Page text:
Going Beyond Privileged Accounts
By François Amigorena, Founder & CEO, IS Decisions
Given the current global cyber threat landscape, multi-factor authentication (MFA) is one of the most effective ways to prevent breaches and protect network data. But although MFA adoption has accelerated since the pandemic, it’s still slow to take off. Why? For MFA adoption to really become widespread, organizations must grasp the true value of MFA and how to implement it effectively.
MFA Adoption is Slow
In their everyday lives, most people ignore two-factor authentication (2FA), or hesitate to apply 2FA for, mostly, the same reasons: they have misplaced confidence in passwords, are frustrated or confused about setup, or they’re just lazy. A case in point: less than 10% of Google users have enrolled in 2FA.
This reluctance has propelled several tech giants to make MFA mandatory: Salesforce now mandates MFA, 2FA will gradually become mandatory for all Google users, and Amazon.com Inc.’s Ring has already made 2FA mandatory.
Unfortunately, the same attitude exists in the workplace, with enterprise MFA adoption still low.
Why Do Organizations Hesitate to Adopt MFA?
A few persistent common MFA myths make many organizations reluctant to adopt MFA. Many view MFA as best-suited only for:
- Very large organizations.
- Privileged accounts, like Windows local administrator accounts, domain admin accounts, Active Directory service accounts, and anything that has rule over a major part of the network environment.
First of all, the question of whether or not to apply MFA actually should have nothing to do with your organization’s size. Whether a small business or a global enterprise, your data is just as sensitive and should be just as well protected.
But should MFA really only apply to the most privileged accounts?
Is Protecting Privileged Accounts Enough?
The idea behind “privileged accounts” belongs to a certain security approach called privileged access management (PAM). Within this approach, securing the login of your privileged accounts is the first step to securing access.
PAM ties into an old-school, perimeter-based security approach, when the login security of the “average” user account wasn’t as important as those privileged accounts. Even so, PAM certainly has a place for monitoring and securing privileged accounts like Active Directory administrator accounts.
But the modern enterprise faces a different cyber threat landscape today, even compared to as recently as two years ago. Factors like the rapid shift to remote work, and many organizations’ hurried transition to a hybrid environment including both the corporate network and the cloud, call for a new approach.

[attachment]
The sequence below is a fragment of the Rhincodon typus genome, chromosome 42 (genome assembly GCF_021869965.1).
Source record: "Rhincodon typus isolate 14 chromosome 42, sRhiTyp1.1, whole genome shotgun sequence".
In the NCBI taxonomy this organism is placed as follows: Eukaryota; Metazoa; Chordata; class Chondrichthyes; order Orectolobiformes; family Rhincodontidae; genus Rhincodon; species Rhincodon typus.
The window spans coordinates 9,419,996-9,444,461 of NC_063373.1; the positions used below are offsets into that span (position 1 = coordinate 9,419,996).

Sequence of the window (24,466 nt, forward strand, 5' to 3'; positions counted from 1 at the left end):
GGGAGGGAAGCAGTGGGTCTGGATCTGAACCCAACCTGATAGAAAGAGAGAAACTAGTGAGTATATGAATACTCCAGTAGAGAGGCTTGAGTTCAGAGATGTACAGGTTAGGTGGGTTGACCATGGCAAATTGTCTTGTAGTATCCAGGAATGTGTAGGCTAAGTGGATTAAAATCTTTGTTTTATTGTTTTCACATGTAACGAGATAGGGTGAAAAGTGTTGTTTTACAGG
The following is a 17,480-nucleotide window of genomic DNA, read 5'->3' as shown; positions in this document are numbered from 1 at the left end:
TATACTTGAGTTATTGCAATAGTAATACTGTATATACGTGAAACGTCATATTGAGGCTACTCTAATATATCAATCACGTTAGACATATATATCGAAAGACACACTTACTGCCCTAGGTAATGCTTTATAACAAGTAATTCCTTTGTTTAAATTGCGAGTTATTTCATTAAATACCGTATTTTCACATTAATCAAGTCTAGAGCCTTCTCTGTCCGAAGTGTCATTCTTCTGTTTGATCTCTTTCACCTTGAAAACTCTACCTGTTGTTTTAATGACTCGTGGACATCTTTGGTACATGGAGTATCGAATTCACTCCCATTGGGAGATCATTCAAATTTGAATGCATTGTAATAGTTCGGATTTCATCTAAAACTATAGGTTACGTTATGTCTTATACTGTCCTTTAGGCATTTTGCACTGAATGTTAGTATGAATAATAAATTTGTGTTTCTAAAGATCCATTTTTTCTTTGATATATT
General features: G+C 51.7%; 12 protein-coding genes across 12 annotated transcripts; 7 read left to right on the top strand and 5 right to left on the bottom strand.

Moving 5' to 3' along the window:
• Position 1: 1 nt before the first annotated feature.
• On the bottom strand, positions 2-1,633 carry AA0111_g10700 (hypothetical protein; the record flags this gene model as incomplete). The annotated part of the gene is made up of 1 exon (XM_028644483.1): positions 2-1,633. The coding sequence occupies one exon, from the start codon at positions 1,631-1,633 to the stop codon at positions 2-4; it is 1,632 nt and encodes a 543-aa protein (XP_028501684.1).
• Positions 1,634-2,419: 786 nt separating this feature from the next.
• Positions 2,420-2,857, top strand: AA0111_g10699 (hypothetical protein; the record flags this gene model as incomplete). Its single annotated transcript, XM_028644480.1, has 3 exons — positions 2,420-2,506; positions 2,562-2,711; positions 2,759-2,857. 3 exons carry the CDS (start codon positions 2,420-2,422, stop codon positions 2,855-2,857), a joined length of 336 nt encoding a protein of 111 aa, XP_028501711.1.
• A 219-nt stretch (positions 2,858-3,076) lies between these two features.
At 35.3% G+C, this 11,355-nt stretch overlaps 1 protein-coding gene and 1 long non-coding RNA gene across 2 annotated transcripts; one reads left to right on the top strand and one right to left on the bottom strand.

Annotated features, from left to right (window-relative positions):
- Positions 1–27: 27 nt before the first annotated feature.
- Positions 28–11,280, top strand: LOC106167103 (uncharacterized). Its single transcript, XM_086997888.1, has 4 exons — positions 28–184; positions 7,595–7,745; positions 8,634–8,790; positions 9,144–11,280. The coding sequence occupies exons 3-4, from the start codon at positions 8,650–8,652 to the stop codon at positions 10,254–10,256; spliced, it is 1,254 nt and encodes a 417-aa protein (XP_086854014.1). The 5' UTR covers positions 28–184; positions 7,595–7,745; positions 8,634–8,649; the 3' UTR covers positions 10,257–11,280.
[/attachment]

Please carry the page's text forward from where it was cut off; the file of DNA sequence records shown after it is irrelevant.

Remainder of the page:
Least Privilege Is as Relevant as Ever
The principle of least privilege limits user access to the sets of data, applications, and systems that they absolutely need. It’s been around for years (Microsoft was writing about it 30 years ago), but as the risk of attack increases today, least privilege is more relevant than ever:
- An external attack leverages user accounts to gain control over endpoints, move laterally within the network, and, ultimately, acquire targeted access to valuable data.
- Insiders exploit their own granted access or other compromised accounts to wield data and applications for malicious purposes.
The point is, that least privilege is about more than a privilege. In essence, the principle has always been about preventing the compromised use of an account with access to valuable data.
The Real Value of MFA
In a modern organization, every user has attributed access rights and privileges. For the purposes of logon security, that makes all users some sort of privileged user. Organizations can reduce risks by extending login security as far down the “non-privileged” path as possible, to as many users as possible.
This leads us to the real value of MFA: protecting any account with access to critical data, applications, and systems.
Special Considerations for Deploying MFA to All Users
When rolling out MFA to any number of users, preparation is key. Obviously, applying MFA to all users will likely require more planning than if you were applying MFA to only your privileged accounts. Remember these six key points for a smooth MFA deployment:
- Securing logins significantly improves your security stance
- MFA is not just for privileged users
- MFA doesn’t have to be frustrating for IT departments
- MFA must balance user security and user productivity
- Educate and empower your users to support MFA
- Management commitment and buy-in is key
The Future of MFA: Protecting All Users
Tech giants may push some organizations to adopt MFA, but a real increase in MFA adoption will require a fundamental shift in the organization’s security approach. The more organizations understand the value of applying principles of least privilege and privileged account management to all accounts, the more they will understand the advantage of securing logins across all users. Organizations will put more effort into finding a balance between employee productivity and security. And when they do, get ready to see the demand for granular, customizable MFA explode.
About the Author
François Amigorena is the founder and CEO of IS Decisions, a global software company specializing in access management and MFA for Microsoft Windows and Active Directory environments. A former IBM executive, François is also a member of CLUSIF (Club de la Sécurité de l’Information Français), a non-profit organization dedicated to information security.